Monday, May 20, 2019

A history of China over the past four decades - Yasheng Huang interview

This is just such a brilliant interview of Yasheng Huang, summarising his earlier book. It is about 105 minutes long, but worth all the time. 

It has several insights about China's growth over the past four decades - there is nothing unique about Chinese state capitalism; the competitive market-led entrepreneurship, especially from rural areas (the TVEs), trumps the state-led growth that has been praised by western scholars as an example of capitalism with Chinese characteristics; the comparison between Shanghai's state-led capitalism (Pudong as an illustration of wealth theft from rural areas) and Shenzhen's entrepreneurial capitalism; comparative examples of the two models from regions in China that show how the latter model trumps; how the bureaucrats stifle entrepreneurial growth by favouring state enterprises over private entrepreneurs in channeling credit; how Alibaba struggled in Shanghai and had to go to one of the more entrepreneurial provinces to stabilise its model and make big; the model has survived the crises it has faced only because it could export its way out and because of the opportunity presented by real-estate development led economic boost; the Chinese leaders see innovation and technology as the next growth booster; why Zhao Ziyang and Hu Yaobang are the best Chinese leaders; how Hu Jintao and Weng Jiabao rescued the country from the deep agrarian crisis of the nineties; since the nineties there has been a shift towards state-capitalism and away from entrepreneurial rural capitalism, a trend which has accelerated since Xi Jinping took over; the largest private enterprises of today are those with deep networks not just to the party but also important party officials; why he's called a left-wing intellectual in the US and a right-wing one in China; how the growth of recent years has been brought about by debt-fuelled investments and why it is unsustainable; why India's post-crisis response was more effective than that of China; why it is incorrect to compare India and China and proclaim the superiority of benign autocracies; why countries like China and India need not dress up excessively to attract foreign investors, unlike smaller countries; the importance of state in human resource development and in creating other enabling conditions for capitalism to flourish; why President Trumps's actions on the trade-front demanding China opening up may be good for China in rolling back the march of state-led capitalism; and so on.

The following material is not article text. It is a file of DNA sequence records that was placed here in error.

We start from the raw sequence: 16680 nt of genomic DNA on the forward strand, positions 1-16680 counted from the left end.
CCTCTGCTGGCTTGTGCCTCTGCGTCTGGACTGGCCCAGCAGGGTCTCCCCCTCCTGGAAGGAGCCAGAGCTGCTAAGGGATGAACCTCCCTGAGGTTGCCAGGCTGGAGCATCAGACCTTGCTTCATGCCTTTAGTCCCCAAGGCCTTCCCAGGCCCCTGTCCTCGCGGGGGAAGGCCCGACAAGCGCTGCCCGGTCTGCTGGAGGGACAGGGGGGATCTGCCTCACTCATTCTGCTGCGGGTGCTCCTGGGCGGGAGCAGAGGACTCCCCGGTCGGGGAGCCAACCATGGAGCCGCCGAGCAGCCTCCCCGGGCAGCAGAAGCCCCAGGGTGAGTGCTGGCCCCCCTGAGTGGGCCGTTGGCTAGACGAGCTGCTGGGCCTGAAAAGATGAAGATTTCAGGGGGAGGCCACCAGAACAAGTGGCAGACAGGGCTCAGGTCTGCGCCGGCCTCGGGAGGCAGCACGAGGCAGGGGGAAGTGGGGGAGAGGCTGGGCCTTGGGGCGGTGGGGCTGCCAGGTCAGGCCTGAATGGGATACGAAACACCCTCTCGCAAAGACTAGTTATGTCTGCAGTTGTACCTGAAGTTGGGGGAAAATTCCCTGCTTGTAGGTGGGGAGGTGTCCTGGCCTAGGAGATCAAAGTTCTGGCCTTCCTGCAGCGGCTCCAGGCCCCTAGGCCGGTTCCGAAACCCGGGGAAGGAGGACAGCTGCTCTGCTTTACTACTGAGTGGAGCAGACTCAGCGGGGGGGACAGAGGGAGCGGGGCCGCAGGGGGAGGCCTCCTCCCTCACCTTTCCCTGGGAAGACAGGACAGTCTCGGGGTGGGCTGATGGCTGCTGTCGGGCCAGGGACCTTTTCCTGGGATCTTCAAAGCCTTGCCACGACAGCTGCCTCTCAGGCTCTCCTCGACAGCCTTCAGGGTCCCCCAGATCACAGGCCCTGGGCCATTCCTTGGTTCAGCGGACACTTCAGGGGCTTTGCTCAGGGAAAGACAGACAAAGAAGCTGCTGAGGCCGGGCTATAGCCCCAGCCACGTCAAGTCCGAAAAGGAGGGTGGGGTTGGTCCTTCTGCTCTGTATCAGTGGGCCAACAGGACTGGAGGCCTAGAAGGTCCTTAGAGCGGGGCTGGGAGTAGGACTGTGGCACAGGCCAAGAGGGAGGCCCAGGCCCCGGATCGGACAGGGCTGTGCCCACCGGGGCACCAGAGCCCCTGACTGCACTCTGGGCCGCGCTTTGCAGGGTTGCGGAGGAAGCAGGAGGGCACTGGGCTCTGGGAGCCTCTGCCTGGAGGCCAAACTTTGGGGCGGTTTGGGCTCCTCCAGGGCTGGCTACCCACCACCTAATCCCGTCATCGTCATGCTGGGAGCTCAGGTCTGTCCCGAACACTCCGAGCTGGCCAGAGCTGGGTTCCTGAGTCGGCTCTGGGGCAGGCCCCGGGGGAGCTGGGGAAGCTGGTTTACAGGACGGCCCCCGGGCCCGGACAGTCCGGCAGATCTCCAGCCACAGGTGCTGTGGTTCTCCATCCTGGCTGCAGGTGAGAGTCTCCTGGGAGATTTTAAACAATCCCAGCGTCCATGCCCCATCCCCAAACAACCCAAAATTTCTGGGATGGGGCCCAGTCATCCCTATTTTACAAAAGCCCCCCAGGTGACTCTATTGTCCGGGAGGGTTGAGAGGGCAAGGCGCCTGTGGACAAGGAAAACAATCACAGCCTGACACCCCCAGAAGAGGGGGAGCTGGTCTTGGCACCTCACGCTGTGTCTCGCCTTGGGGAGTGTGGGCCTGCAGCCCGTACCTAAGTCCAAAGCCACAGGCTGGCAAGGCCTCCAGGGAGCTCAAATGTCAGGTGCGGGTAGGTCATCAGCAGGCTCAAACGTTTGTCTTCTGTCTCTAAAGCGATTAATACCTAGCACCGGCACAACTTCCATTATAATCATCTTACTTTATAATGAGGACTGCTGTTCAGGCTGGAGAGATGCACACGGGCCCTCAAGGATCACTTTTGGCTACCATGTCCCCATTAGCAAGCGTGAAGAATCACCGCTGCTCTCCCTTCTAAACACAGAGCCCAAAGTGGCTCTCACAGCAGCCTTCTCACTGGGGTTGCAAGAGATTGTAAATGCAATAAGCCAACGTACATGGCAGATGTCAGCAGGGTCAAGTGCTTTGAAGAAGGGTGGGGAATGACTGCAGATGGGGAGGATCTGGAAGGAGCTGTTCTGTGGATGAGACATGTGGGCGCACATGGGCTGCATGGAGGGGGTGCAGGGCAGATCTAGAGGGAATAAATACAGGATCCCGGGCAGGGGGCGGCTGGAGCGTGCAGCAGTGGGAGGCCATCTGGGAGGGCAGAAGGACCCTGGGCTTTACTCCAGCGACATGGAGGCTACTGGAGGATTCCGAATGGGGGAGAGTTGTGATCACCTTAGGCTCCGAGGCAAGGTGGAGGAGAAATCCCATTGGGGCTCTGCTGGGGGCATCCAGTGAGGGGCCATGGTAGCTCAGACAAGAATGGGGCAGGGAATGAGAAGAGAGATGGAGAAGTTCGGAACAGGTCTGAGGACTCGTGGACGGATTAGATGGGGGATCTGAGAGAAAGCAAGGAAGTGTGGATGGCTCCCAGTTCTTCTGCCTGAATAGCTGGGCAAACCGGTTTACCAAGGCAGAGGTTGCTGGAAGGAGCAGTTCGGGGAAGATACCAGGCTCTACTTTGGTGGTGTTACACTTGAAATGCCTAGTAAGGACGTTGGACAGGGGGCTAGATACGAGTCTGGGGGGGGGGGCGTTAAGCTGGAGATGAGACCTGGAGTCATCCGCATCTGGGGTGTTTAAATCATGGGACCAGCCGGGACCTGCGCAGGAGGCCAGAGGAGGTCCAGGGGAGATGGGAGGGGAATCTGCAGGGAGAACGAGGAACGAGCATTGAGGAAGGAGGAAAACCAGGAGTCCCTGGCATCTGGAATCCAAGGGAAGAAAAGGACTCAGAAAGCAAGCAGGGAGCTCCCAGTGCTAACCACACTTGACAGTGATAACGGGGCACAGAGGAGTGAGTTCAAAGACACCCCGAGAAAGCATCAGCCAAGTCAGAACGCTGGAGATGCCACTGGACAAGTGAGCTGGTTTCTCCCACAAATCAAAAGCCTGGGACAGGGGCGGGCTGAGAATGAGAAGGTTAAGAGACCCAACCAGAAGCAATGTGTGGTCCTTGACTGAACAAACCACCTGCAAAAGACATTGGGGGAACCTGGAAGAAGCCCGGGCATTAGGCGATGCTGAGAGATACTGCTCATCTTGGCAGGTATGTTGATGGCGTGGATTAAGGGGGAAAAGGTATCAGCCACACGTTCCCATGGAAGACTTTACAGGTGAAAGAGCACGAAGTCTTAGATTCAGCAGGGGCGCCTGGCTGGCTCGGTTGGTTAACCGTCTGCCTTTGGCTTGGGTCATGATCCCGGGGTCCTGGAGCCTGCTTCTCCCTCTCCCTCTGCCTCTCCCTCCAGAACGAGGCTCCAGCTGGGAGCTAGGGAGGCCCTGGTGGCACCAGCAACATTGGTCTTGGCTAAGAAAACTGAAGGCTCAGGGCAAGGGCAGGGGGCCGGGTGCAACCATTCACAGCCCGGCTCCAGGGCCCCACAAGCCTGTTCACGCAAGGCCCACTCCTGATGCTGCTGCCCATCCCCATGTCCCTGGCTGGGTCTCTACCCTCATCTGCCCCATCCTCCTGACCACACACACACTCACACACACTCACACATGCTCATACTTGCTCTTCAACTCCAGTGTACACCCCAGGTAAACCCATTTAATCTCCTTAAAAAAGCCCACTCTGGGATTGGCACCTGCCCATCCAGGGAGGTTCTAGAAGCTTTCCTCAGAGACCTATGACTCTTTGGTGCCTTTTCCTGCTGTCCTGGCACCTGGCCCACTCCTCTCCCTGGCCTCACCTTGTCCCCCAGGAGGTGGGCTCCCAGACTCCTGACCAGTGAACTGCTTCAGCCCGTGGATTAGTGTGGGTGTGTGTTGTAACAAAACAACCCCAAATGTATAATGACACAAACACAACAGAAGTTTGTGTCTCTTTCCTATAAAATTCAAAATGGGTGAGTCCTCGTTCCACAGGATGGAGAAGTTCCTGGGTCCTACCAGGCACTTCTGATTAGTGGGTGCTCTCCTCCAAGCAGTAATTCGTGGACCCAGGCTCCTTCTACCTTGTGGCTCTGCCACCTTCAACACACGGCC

On China and India - the role of historical human resource and state capacity

Ananth pointed me to Andrew Batson's post on a Yasheng Huang interview which draws attention to the importance of historic human capital in determining the growth trajectories of India and China. Batson quotes Huang,
If you want to make an apples-to-apples China and India comparison, you need to control for other differences between the two countries. And the basic thing you need to control for is the quality and quantity of human capital. I would argue that unambiguously, China has done a thousand times better than India in terms of human capital development: public health, public education. Historically speaking, in part because of the exam system, China has always had a very strong tradition of literacy, being able to read and write. There is some evidence to suggest that China’s mass literacy in the 17th and 18th centuries was comparable to that in Britain. This is going way back. I do see that as a huge strength.